There hardly seems a better spirit guide to shepherd a drunken vision quest than Jim Morrison. Channeling the spirit of the Lizard King and participating in alcohol steered benders facilitates interesting encounters and hopefully uninhibited writing. This gonzo-lyricism was the genesis for Observator, the new album from The Raveonettes. Bandmates Sun Rose Wagner (who you might have met stumbling around L.A. on said bender) and Sharin Foo bring Wagner’s reality and fantasy to life through songs blurred by intoxicants and re-examined by depression. An album written in between blackouts and lucidity, Observator furthers The Raveonettes’ reputation of creating “dreamy” music.
“It’s ironic that I traveled so far to seek out ghosts from rock ‘n’ roll’s past when in actual fact, it was the vibrant living souls of today that I needed most. After the boredom of Venice Beach, I hailed a cab bound for the excitement of Hollywood. I ended up spending the next four days in a Benzo trance, drinking, eating, talking and soaking up the real lives of the people I encountered. It’s always been this way- I get a lot of my ideas when I’m out. I get drunk and have moments of lucidity where I scribble down notes and thoughts. The next day, I’ll start channeling the thoughts I had the previous night. I once read that Lars Von Trier writes his films in a similar kind of way. He goes home, gets super drunk and then he starts writing and all his inhibitions disappear. That’s sort of always worked for me too but this time, I had to go the long way round to remember that.”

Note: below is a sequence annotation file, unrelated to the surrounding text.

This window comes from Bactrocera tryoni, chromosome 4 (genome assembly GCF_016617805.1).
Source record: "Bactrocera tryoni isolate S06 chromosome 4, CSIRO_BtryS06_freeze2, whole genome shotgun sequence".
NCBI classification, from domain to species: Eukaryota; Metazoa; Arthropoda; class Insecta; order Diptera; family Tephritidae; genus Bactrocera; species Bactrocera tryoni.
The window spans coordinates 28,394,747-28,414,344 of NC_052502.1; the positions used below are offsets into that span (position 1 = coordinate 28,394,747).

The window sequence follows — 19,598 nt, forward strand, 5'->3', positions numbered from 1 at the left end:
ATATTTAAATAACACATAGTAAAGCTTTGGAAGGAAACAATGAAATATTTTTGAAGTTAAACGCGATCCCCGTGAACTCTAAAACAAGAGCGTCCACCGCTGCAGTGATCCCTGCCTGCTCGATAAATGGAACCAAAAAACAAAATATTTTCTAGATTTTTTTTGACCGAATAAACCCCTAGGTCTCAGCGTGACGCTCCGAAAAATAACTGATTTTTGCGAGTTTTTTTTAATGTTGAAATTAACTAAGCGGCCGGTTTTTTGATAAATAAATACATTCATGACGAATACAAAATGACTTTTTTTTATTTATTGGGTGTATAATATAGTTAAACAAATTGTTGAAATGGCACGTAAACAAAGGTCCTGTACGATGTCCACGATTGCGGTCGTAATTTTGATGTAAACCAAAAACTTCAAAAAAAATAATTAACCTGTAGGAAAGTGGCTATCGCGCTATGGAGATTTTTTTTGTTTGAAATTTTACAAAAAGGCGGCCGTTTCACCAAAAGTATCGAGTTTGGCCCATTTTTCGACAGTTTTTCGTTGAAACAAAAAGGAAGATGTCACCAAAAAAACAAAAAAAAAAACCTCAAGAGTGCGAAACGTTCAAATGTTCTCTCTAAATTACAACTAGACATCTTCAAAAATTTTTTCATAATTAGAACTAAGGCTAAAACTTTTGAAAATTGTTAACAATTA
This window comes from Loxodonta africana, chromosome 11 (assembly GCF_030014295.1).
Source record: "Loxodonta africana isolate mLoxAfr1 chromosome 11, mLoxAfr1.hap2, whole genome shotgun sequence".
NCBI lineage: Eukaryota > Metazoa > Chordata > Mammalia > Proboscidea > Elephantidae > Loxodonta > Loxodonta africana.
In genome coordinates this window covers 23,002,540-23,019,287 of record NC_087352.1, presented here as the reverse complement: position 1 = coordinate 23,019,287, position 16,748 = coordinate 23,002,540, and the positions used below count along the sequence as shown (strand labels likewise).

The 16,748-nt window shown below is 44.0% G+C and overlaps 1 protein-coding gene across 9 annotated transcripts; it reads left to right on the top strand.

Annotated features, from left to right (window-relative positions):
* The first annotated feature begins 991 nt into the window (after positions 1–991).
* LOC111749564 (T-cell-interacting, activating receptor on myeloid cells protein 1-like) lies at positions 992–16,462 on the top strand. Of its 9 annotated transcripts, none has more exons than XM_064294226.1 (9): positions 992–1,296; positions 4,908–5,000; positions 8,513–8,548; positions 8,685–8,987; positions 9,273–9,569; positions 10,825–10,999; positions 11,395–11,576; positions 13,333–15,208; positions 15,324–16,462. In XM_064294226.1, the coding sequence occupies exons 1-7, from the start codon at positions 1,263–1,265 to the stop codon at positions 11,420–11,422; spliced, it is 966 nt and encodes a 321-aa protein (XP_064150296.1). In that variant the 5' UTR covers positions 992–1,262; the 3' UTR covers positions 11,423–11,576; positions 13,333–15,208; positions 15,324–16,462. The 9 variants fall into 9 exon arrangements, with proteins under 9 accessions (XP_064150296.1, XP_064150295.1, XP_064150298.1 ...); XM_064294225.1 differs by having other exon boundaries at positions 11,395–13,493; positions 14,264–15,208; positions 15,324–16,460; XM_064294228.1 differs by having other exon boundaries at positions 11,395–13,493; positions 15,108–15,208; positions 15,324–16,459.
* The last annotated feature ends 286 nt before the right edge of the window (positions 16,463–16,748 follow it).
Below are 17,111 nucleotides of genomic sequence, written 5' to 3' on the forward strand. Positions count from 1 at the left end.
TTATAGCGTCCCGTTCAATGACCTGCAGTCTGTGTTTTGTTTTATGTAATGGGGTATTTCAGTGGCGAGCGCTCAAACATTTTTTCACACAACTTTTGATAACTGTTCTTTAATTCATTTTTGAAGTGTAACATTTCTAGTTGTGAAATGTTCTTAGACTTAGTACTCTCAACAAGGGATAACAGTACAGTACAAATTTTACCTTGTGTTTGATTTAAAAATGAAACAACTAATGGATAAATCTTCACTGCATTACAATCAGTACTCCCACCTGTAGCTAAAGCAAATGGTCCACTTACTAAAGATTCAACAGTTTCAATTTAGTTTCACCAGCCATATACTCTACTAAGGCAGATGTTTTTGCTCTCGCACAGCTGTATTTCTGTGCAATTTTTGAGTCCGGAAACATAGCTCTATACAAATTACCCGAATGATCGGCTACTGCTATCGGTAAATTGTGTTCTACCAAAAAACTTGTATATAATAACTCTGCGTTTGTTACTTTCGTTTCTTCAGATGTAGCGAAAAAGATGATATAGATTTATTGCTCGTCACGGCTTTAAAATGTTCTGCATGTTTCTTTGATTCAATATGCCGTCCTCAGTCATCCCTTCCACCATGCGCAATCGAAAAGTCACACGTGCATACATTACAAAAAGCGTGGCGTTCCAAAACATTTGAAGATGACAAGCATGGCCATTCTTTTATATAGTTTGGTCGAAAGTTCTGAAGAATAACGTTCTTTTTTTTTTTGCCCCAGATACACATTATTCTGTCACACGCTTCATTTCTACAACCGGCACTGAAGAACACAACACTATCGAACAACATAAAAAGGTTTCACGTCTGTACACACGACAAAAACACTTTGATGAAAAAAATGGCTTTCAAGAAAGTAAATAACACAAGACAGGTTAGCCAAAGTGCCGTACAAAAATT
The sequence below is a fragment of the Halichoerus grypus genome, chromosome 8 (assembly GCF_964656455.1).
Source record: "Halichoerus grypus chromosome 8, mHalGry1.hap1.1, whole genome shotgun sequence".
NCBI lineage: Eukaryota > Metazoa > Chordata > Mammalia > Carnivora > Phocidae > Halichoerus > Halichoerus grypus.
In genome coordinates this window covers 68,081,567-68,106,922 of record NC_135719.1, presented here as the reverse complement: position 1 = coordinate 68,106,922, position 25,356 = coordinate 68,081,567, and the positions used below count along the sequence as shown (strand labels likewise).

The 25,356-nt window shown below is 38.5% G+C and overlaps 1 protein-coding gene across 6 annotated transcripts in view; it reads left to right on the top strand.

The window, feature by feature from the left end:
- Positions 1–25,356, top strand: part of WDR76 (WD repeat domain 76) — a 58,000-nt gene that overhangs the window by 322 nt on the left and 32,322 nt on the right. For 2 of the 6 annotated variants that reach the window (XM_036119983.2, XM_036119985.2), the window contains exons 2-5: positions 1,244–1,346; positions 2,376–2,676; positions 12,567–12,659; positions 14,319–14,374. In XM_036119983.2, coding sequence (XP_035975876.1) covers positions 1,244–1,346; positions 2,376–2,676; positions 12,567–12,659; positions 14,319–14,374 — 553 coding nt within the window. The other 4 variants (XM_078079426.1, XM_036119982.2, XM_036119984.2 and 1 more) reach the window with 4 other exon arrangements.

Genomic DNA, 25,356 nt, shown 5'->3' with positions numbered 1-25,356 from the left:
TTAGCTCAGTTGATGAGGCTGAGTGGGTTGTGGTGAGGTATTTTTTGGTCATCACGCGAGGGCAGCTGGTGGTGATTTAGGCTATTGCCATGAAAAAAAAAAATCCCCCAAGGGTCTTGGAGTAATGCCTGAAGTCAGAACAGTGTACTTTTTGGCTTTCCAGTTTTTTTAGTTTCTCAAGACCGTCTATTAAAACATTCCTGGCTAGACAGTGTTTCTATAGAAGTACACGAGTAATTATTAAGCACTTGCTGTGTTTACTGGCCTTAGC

There is of course the obvious problem of doing any creative work while on mind-altering substances: Is it any good? The most profound ideas are later realized as banal observations when the drugs wear off. But Wagner was on to something, stumbling over truths and eschewing the first impressions that so many of us make.
I wanna know her,
I wanna ask her,
I wanna know where she did go wrong.
Is it Valium, is it all drugs?
Or is it just every day fun?
“She Owns the Streets” was written in 20 minutes after Wagner’s conversations with a woman who streetdances down on the Bowery; her knowing she must be perceived as either crazy or on drugs, while she views herself as an artist. There isn’t pity, but rather a tragic admiration for this woman, who doesn’t live her life based on what is and isn’t socially acceptable.
“The Enemy”, sung by Foo, is a confession of duplicity veiled in apologetic tones. On this track, Foo’s vocals are feathery, floating faintly atop the music.
Observator is available now in stores and on iTunes. The Raveonettes perform at Webster Hall on October 5th.